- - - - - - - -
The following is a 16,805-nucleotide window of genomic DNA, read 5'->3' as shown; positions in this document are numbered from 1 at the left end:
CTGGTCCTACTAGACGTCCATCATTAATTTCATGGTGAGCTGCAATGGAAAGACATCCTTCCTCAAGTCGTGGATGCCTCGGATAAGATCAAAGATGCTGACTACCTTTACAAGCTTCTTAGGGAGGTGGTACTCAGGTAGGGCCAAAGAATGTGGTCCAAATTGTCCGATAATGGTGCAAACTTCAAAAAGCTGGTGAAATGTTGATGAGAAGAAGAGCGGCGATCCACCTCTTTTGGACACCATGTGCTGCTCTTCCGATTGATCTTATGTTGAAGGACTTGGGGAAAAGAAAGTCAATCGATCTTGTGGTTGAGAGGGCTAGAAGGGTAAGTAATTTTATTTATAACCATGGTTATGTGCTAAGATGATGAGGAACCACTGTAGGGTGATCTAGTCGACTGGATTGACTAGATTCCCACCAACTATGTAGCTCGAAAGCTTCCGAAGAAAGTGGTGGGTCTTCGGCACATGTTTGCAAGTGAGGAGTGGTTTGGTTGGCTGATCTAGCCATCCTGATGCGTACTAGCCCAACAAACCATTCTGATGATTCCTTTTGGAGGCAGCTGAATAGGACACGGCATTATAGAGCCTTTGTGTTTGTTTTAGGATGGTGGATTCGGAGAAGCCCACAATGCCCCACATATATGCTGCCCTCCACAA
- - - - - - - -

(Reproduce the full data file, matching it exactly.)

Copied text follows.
The following is a 16,805-nucleotide window of genomic DNA, read 5'->3' as shown; positions in this document are numbered from 1 at the left end:
CTGGTCCTACTAGACGTCCATCATTAATTTCATGGTGAGCTGCAATGGAAAGACATCCTTCCTCAAGTCGTGGATGCCTCGGATAAGATCAAAGATGCTGACTACCTTTACAAGCTTCTTAGGGAGGTGGTACTCAGGTAGGGCCAAAGAATGTGGTCCAAATTGTCCGATAATGGTGCAAACTTCAAAAAGCTGGTGAAATGTTGATGAGAAGAAGAGCGGCGATCCACCTCTTTTGGACACCATGTGCTGCTCTTCCGATTGATCTTATGTTGAAGGACTTGGGGAAAAGAAAGTCAATCGATCTTGTGGTTGAGAGGGCTAGAAGGGTAAGTAATTTTATTTATAACCATGGTTATGTGCTAAGATGATGAGGAACCACTGTAGGGTGATCTAGTCGACTGGATTGACTAGATTCCCACCAACTATGTAGCTCGAAAGCTTCCGAAGAAAGTGGTGGGTCTTCGGCACATGTTTGCAAGTGAGGAGTGGTTTGGTTGGCTGATCTAGCCATCCTGATGCGTACTAGCCCAACAAACCATTCTGATGATTCCTTTTGGAGGCAGCTGAATAGGACACGGCATTATAGAGCCTTTGTGTTTGTTTTAGGATGGTGGATTCGGAGAAGCCCACAATGCCCCACATATATGCTGCCCTCCACAA